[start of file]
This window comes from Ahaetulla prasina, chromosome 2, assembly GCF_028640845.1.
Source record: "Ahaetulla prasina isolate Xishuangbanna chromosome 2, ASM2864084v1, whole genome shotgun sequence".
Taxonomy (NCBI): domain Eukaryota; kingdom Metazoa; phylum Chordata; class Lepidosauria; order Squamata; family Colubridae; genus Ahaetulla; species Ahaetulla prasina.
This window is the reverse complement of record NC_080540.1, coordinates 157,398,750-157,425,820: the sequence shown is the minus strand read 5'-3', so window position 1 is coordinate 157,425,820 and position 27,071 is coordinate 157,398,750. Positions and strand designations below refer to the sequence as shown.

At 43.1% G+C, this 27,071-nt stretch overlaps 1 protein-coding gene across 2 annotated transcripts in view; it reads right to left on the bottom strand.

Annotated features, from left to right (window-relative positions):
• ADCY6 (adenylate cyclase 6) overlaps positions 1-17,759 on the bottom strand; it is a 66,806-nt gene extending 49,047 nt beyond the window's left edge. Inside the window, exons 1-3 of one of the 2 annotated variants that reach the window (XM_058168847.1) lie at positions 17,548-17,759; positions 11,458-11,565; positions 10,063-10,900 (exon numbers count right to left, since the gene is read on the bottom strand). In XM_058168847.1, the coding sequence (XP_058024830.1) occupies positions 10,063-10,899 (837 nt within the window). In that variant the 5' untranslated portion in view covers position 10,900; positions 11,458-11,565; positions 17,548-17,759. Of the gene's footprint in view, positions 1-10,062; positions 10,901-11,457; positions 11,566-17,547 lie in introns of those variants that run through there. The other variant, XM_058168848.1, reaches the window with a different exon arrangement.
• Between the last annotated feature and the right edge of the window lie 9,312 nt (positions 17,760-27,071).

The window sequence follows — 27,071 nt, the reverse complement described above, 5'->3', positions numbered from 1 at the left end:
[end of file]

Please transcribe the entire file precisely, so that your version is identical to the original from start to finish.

This window comes from Ahaetulla prasina, chromosome 2, assembly GCF_028640845.1.
Source record: "Ahaetulla prasina isolate Xishuangbanna chromosome 2, ASM2864084v1, whole genome shotgun sequence".
Taxonomy (NCBI): domain Eukaryota; kingdom Metazoa; phylum Chordata; class Lepidosauria; order Squamata; family Colubridae; genus Ahaetulla; species Ahaetulla prasina.
This window is the reverse complement of record NC_080540.1, coordinates 157,398,750-157,425,820: the sequence shown is the minus strand read 5'-3', so window position 1 is coordinate 157,425,820 and position 27,071 is coordinate 157,398,750. Positions and strand designations below refer to the sequence as shown.

At 43.1% G+C, this 27,071-nt stretch overlaps 1 protein-coding gene across 2 annotated transcripts in view; it reads right to left on the bottom strand.

Annotated features, from left to right (window-relative positions):
• ADCY6 (adenylate cyclase 6) overlaps positions 1-17,759 on the bottom strand; it is a 66,806-nt gene extending 49,047 nt beyond the window's left edge. Inside the window, exons 1-3 of one of the 2 annotated variants that reach the window (XM_058168847.1) lie at positions 17,548-17,759; positions 11,458-11,565; positions 10,063-10,900 (exon numbers count right to left, since the gene is read on the bottom strand). In XM_058168847.1, the coding sequence (XP_058024830.1) occupies positions 10,063-10,899 (837 nt within the window). In that variant the 5' untranslated portion in view covers position 10,900; positions 11,458-11,565; positions 17,548-17,759. Of the gene's footprint in view, positions 1-10,062; positions 10,901-11,457; positions 11,566-17,547 lie in introns of those variants that run through there. The other variant, XM_058168848.1, reaches the window with a different exon arrangement.
• Between the last annotated feature and the right edge of the window lie 9,312 nt (positions 17,760-27,071).

The window sequence follows — 27,071 nt, the reverse complement described above, 5'->3', positions numbered from 1 at the left end: